The serene outdoor terrace at Kiku restaurant, Le Meridien Dubai. The serene outdoor terrace at Kiku restaurant, Le Meridien Dubai.

Further afield
Outside of the UAE, some prominent Japanese restaurant chefs are frustrated by the lack of ingredient supply.

“In Egypt we don’t have too many Japanese suppliers – there are only two companies and some individuals who work as a suppliers,” says Hassan Saeed, restaurant manager of Sakura Sushi in Cairo. So it’s a good thing customers are asking for very simple sushi: “they don’t like strong flavours or sauces that some of the chefs add”, says Hassan. “Most people just want nigiri, sashimi and rolls.”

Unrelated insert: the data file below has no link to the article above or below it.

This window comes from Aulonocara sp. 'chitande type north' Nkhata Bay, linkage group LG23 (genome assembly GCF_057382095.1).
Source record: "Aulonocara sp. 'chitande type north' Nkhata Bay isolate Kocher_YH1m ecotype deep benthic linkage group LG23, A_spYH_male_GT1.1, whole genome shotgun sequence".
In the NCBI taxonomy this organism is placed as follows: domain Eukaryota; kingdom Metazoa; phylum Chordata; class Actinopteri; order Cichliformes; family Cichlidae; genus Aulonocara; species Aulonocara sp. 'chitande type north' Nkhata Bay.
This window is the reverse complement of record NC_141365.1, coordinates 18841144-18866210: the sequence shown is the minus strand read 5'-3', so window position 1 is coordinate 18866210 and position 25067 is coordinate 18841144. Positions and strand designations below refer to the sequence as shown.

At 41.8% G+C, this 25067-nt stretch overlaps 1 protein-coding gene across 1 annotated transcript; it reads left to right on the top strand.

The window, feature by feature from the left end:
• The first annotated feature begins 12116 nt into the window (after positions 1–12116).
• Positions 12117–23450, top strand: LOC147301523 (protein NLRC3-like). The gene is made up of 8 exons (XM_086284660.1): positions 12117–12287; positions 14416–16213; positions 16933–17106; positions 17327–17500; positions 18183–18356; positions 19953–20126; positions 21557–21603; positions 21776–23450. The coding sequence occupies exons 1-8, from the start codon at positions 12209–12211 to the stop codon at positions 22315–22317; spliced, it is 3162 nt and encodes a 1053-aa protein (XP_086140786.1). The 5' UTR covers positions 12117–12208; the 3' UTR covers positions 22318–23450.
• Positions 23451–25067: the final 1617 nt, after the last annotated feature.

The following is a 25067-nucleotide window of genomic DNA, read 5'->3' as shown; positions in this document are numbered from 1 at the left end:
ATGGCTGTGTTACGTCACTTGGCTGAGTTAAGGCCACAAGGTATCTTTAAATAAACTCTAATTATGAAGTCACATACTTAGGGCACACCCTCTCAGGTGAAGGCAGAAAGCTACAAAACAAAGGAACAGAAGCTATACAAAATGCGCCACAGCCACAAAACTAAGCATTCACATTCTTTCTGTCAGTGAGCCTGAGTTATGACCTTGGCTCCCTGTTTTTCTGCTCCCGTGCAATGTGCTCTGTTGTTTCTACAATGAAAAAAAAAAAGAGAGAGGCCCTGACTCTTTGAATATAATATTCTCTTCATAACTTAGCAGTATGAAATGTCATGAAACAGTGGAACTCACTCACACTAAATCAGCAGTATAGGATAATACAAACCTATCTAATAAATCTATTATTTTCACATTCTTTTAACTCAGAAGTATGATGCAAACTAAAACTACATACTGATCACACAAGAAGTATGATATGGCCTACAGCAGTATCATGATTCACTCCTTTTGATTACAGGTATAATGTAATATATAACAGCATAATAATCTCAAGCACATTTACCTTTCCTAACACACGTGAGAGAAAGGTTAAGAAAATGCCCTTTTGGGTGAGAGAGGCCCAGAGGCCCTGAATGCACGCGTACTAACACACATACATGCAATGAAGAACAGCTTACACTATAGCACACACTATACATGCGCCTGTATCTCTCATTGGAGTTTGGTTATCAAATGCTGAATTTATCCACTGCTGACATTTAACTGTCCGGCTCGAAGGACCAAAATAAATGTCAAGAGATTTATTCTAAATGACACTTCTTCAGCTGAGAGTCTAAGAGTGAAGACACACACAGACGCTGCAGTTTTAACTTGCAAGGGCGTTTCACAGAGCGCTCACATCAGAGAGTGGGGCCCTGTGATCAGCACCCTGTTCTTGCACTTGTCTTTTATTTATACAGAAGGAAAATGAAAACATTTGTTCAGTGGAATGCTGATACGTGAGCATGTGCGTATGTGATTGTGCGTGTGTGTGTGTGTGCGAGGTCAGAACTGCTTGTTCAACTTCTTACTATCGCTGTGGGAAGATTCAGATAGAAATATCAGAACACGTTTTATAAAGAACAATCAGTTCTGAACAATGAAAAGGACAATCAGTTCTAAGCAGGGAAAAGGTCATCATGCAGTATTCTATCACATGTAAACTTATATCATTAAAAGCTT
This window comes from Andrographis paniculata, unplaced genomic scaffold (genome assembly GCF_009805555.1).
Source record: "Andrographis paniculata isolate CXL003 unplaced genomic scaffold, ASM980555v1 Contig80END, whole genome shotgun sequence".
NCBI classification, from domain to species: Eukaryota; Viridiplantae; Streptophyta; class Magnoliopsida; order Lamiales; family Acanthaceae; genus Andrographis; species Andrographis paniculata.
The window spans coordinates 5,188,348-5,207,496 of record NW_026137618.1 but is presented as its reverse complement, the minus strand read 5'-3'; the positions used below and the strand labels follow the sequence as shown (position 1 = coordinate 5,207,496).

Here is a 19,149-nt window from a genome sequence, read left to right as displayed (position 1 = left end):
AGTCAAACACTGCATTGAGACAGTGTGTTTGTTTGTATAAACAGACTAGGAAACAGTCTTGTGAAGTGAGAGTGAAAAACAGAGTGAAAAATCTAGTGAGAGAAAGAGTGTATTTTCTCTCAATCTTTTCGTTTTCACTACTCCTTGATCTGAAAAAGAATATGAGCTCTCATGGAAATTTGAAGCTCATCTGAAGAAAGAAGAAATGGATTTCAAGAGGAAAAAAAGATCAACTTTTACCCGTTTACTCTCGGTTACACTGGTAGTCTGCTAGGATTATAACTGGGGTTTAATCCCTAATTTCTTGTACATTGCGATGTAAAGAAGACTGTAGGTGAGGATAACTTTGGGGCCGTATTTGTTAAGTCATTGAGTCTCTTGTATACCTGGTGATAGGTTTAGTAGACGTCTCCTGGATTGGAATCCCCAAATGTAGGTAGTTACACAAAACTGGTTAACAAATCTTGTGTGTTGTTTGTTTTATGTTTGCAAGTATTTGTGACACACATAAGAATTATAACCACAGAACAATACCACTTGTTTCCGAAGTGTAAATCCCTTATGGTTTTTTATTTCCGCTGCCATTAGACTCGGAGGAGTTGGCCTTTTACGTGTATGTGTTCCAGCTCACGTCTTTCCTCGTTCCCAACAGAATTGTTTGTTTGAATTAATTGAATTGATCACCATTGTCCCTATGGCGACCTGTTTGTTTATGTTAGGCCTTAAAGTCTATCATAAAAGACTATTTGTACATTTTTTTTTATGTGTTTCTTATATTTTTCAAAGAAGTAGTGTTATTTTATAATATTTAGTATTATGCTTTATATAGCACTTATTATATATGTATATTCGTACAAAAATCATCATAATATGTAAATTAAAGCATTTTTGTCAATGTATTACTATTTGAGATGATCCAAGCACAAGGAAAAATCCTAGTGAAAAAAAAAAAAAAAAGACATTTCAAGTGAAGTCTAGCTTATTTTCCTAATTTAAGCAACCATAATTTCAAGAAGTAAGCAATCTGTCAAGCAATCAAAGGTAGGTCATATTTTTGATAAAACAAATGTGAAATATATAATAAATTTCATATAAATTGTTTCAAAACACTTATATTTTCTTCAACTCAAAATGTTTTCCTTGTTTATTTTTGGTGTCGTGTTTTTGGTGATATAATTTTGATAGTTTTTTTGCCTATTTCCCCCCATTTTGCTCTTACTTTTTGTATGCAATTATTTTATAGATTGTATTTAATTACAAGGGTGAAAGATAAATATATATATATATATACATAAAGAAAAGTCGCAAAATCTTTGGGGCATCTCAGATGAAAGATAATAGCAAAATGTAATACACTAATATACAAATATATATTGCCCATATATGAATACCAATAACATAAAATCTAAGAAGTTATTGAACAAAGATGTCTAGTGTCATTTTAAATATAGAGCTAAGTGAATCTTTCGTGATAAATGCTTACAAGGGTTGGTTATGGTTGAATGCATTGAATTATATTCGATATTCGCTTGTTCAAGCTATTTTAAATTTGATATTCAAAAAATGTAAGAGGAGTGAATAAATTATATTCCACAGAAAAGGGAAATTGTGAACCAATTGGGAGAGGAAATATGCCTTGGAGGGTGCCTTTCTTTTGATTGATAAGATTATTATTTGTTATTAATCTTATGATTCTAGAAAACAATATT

Although, this is not the case in Saudi Arabia, where Mohamed Benamar, general manager at Radisson Blu Riyadh, says they have no difficulties with supply, and the Shogun restaurant does a healthy 1600 covers a month, mainly from non-hotel guests.

“The Japanese cuisine scene in Riyadh has became popular due to a hike in quality, and the fact that it’s a healthy, trendy food. Although guests want to have quick service delivery, we find they are more inclined to relax in the restaurant while enjoying the interactions and entertainment here.”

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